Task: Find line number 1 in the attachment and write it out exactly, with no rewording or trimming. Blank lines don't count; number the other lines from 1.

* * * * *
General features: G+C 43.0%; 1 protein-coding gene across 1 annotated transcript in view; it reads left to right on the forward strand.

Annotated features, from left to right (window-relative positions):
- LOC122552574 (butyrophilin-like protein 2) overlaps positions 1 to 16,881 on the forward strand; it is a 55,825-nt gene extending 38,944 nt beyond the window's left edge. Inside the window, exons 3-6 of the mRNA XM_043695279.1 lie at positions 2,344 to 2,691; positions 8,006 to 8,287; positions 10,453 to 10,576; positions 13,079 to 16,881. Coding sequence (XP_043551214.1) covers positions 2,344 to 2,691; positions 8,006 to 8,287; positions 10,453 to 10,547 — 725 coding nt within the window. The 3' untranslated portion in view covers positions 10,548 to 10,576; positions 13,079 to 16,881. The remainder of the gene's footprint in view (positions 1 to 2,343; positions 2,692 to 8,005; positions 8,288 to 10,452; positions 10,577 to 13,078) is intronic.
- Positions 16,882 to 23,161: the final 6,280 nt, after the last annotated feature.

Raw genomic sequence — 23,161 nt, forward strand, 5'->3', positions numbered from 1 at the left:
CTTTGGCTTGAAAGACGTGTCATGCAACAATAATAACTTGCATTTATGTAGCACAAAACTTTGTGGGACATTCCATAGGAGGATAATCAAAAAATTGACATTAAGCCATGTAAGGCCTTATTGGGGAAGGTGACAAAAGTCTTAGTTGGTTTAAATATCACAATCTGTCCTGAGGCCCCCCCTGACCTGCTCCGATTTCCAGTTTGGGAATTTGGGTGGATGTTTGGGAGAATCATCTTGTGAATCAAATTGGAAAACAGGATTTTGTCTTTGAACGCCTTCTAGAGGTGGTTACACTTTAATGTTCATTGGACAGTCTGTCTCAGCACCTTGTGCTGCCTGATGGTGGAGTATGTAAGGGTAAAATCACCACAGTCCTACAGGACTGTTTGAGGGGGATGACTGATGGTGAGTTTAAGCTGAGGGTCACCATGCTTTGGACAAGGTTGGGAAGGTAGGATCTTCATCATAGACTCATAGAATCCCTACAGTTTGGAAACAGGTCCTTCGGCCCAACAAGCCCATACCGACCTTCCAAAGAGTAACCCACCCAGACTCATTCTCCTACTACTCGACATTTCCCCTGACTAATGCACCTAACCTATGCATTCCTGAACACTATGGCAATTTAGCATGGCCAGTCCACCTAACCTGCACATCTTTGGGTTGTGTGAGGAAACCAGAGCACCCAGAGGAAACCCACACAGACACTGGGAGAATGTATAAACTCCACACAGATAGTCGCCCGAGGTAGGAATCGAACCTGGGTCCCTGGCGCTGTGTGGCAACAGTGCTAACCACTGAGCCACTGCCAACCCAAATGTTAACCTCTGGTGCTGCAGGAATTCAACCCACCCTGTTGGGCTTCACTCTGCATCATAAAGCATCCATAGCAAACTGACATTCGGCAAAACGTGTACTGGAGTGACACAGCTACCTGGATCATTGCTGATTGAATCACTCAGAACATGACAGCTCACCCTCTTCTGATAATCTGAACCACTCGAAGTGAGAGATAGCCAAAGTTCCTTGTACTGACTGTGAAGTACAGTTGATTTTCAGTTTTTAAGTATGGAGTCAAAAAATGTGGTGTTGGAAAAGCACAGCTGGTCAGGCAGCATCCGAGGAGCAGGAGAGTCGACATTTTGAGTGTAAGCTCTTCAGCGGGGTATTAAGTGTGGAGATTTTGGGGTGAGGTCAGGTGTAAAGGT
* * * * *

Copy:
General features: G+C 43.0%; 1 protein-coding gene across 1 annotated transcript in view; it reads left to right on the forward strand.